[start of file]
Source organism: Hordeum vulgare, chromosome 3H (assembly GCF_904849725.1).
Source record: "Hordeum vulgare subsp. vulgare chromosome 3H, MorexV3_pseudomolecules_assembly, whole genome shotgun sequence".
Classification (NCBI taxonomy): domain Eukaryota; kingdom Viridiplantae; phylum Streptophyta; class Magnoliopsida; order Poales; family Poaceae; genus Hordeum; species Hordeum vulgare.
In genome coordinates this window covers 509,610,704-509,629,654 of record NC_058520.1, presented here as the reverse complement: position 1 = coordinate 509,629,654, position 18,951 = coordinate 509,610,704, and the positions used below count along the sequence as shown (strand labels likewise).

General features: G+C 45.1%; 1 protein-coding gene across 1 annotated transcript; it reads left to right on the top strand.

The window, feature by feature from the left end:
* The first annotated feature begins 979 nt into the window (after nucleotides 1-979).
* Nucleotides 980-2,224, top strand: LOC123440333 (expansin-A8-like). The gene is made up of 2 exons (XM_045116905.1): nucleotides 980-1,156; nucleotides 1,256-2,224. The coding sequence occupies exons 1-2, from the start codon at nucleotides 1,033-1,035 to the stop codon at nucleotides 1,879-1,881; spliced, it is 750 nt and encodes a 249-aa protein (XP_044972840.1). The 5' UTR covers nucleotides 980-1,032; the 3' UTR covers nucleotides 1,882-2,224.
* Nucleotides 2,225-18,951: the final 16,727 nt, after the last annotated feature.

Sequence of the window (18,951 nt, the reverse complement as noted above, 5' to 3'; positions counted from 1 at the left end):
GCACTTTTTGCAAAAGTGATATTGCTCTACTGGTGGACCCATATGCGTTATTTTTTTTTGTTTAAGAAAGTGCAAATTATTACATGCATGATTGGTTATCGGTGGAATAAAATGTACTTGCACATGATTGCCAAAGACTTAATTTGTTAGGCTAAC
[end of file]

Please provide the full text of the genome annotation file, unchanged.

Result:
Source organism: Hordeum vulgare, chromosome 3H (assembly GCF_904849725.1).
Source record: "Hordeum vulgare subsp. vulgare chromosome 3H, MorexV3_pseudomolecules_assembly, whole genome shotgun sequence".
Classification (NCBI taxonomy): domain Eukaryota; kingdom Viridiplantae; phylum Streptophyta; class Magnoliopsida; order Poales; family Poaceae; genus Hordeum; species Hordeum vulgare.
In genome coordinates this window covers 509,610,704-509,629,654 of record NC_058520.1, presented here as the reverse complement: position 1 = coordinate 509,629,654, position 18,951 = coordinate 509,610,704, and the positions used below count along the sequence as shown (strand labels likewise).

General features: G+C 45.1%; 1 protein-coding gene across 1 annotated transcript; it reads left to right on the top strand.

The window, feature by feature from the left end:
* The first annotated feature begins 979 nt into the window (after nucleotides 1-979).
* Nucleotides 980-2,224, top strand: LOC123440333 (expansin-A8-like). The gene is made up of 2 exons (XM_045116905.1): nucleotides 980-1,156; nucleotides 1,256-2,224. The coding sequence occupies exons 1-2, from the start codon at nucleotides 1,033-1,035 to the stop codon at nucleotides 1,879-1,881; spliced, it is 750 nt and encodes a 249-aa protein (XP_044972840.1). The 5' UTR covers nucleotides 980-1,032; the 3' UTR covers nucleotides 1,882-2,224.
* Nucleotides 2,225-18,951: the final 16,727 nt, after the last annotated feature.

Sequence of the window (18,951 nt, the reverse complement as noted above, 5' to 3'; positions counted from 1 at the left end):
GCACTTTTTGCAAAAGTGATATTGCTCTACTGGTGGACCCATATGCGTTATTTTTTTTTGTTTAAGAAAGTGCAAATTATTACATGCATGATTGGTTATCGGTGGAATAAAATGTACTTGCACATGATTGCCAAAGACTTAATTTGTTAGGCTAAC